Working in an office can be painfully social. To avoid talking only about the work, you need to find common interests with your colleagues: in Boston, it’s generally assumed that this is Boston sports. If you’re not actively following the Bruins/Pats/Sox (or worse yet, following another city’s team) you’re already at a disadvantage. I’ve come to develop a personal brand around music snobbery, pop culture savvy and a more casual tone, which people seem to appreciate outside of my general apathy for sports.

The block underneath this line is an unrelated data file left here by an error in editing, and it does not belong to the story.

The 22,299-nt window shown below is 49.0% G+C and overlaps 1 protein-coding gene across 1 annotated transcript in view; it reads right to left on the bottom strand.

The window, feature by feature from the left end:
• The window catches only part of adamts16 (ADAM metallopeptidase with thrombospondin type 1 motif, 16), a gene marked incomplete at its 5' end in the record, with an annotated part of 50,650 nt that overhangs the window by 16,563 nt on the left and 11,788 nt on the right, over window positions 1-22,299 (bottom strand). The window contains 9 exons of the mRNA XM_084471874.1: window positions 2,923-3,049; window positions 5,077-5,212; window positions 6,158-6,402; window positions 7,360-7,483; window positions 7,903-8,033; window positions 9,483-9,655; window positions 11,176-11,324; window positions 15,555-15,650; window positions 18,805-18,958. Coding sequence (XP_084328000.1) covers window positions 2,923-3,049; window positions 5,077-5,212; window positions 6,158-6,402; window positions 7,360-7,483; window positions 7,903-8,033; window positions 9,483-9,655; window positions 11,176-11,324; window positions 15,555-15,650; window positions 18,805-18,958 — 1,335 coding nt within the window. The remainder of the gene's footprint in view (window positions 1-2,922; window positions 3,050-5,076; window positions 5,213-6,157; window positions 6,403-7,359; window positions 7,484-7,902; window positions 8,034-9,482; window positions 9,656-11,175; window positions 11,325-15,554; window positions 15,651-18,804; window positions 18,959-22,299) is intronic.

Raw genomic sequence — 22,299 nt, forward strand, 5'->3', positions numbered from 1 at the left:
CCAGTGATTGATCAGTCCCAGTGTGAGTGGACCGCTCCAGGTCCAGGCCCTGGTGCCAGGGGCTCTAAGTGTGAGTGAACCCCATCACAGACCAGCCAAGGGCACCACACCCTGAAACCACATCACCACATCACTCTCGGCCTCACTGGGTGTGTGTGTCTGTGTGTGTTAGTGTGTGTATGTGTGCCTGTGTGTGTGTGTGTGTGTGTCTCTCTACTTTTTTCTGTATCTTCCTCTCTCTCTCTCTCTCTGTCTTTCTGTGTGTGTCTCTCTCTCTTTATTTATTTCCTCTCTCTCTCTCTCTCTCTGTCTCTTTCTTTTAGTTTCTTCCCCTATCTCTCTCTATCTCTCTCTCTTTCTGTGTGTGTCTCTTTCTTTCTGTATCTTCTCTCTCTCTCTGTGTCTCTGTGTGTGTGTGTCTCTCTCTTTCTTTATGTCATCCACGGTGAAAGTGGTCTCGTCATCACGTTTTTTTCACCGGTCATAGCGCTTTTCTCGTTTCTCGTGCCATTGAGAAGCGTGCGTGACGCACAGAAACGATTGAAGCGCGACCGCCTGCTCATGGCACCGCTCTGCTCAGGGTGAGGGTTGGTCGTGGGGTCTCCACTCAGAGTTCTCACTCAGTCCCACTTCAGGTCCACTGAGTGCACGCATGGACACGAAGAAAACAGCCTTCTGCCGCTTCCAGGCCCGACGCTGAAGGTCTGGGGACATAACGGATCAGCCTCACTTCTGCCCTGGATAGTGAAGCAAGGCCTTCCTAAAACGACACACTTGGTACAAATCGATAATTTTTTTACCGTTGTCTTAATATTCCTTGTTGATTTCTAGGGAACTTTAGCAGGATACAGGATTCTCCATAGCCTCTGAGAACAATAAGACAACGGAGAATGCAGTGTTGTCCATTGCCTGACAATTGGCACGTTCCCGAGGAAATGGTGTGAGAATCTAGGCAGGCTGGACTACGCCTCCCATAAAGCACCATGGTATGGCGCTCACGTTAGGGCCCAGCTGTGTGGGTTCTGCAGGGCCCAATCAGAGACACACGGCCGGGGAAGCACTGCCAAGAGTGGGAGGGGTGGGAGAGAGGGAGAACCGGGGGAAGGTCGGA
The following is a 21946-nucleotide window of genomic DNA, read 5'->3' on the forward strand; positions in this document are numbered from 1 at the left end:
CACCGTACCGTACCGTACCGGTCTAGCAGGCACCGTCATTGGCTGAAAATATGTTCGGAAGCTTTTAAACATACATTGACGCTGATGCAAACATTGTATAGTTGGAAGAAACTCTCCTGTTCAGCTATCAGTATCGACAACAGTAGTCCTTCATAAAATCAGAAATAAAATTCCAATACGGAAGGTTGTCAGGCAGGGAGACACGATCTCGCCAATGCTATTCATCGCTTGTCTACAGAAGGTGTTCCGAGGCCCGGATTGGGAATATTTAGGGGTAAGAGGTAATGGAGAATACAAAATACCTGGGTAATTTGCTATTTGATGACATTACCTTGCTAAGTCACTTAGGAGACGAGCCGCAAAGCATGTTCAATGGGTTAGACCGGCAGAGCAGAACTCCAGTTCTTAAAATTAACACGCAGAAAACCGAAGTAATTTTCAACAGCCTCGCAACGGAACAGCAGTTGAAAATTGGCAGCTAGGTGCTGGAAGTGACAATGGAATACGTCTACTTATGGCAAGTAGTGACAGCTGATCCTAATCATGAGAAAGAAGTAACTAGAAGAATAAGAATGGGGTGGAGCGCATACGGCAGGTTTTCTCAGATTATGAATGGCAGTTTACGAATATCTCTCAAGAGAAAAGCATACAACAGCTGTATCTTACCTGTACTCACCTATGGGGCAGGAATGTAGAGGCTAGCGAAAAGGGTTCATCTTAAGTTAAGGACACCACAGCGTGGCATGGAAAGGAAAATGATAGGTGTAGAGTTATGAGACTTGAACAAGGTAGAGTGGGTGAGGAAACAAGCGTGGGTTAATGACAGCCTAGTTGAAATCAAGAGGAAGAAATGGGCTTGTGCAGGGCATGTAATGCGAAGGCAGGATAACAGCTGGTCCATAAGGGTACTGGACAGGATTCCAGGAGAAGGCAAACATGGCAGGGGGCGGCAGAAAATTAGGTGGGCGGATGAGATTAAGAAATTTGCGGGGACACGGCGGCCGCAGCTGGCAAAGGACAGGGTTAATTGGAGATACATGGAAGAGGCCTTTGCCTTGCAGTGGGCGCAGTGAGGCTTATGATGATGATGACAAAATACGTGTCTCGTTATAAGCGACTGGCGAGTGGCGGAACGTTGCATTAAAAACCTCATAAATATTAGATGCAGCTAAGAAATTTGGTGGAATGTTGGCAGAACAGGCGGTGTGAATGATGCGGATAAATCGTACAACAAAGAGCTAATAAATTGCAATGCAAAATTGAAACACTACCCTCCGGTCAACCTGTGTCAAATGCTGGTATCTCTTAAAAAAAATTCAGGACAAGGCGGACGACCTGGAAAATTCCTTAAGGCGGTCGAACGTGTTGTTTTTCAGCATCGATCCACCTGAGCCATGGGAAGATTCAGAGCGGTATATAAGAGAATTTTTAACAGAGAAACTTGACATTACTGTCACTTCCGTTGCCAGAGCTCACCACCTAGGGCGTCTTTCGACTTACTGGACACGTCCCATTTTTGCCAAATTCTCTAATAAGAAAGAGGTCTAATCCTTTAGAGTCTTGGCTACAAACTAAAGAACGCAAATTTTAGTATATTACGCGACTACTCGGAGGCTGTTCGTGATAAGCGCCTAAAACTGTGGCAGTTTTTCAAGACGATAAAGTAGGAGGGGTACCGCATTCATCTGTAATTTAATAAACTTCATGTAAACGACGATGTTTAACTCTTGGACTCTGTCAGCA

Once you figure your general vibe out, though, working in an office can be delightfully social. You actually start to make friends and engage in social conversations and outings you never would’ve had sitting at home or in a coffee shop all day long. Sure, there’s spontaneity involved with serendipitously meeting new people at your local coffee shop, but there’s something equally spontaneous in the side conversations that happen at work. My aforementioned music snobbery may manifest itself during a discussion of weekend plans, which may lead to a colleague/friend to check out a band with.

And what happens when the work gets to be too much, and you find yourself stuck at the office all day? Isn’t that the beauty of working wherever you choose? What about those giant cultish companies who directly incentivize their employees to spend all waking hours at the office, or even sleep there?